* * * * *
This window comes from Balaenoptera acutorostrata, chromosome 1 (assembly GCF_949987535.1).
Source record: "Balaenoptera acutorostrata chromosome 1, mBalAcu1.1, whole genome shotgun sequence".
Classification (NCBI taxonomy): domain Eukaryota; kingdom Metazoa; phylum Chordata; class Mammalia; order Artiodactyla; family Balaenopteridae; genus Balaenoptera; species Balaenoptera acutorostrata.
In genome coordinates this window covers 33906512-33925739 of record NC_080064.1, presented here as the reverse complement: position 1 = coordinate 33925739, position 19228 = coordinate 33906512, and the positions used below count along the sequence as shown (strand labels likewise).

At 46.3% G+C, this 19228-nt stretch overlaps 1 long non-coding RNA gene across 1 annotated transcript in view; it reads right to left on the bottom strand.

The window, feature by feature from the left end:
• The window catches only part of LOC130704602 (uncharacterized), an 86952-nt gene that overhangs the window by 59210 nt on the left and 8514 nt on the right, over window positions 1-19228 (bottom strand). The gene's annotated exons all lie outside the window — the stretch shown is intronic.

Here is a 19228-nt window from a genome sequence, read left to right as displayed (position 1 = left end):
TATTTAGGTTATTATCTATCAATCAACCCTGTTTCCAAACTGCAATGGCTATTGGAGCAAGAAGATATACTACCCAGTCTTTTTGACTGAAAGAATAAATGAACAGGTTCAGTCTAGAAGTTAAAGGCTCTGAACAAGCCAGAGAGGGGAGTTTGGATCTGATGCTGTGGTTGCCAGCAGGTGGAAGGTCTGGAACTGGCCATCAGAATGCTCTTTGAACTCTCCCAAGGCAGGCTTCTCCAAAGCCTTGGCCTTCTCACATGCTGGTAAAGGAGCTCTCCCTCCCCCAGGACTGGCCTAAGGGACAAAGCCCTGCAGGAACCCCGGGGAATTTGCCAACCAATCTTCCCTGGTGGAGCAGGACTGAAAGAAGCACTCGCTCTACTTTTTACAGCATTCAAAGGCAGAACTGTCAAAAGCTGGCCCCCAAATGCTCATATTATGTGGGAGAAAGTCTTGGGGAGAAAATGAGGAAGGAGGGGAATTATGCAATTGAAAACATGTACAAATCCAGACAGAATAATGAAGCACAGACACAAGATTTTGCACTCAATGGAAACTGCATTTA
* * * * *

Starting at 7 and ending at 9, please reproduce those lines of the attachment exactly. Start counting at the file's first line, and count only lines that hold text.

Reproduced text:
• The window catches only part of LOC130704602 (uncharacterized), an 86952-nt gene that overhangs the window by 59210 nt on the left and 8514 nt on the right, over window positions 1-19228 (bottom strand). The gene's annotated exons all lie outside the window — the stretch shown is intronic.

Here is a 19228-nt window from a genome sequence, read left to right as displayed (position 1 = left end):
TATTTAGGTTATTATCTATCAATCAACCCTGTTTCCAAACTGCAATGGCTATTGGAGCAAGAAGATATACTACCCAGTCTTTTTGACTGAAAGAATAAATGAACAGGTTCAGTCTAGAAGTTAAAGGCTCTGAACAAGCCAGAGAGGGGAGTTTGGATCTGATGCTGTGGTTGCCAGCAGGTGGAAGGTCTGGAACTGGCCATCAGAATGCTCTTTGAACTCTCCCAAGGCAGGCTTCTCCAAAGCCTTGGCCTTCTCACATGCTGGTAAAGGAGCTCTCCCTCCCCCAGGACTGGCCTAAGGGACAAAGCCCTGCAGGAACCCCGGGGAATTTGCCAACCAATCTTCCCTGGTGGAGCAGGACTGAAAGAAGCACTCGCTCTACTTTTTACAGCATTCAAAGGCAGAACTGTCAAAAGCTGGCCCCCAAATGCTCATATTATGTGGGAGAAAGTCTTGGGGAGAAAATGAGGAAGGAGGGGAATTATGCAATTGAAAACATGTACAAATCCAGACAGAATAATGAAGCACAGACACAAGATTTTGCACTCAATGGAAACTGCATTTA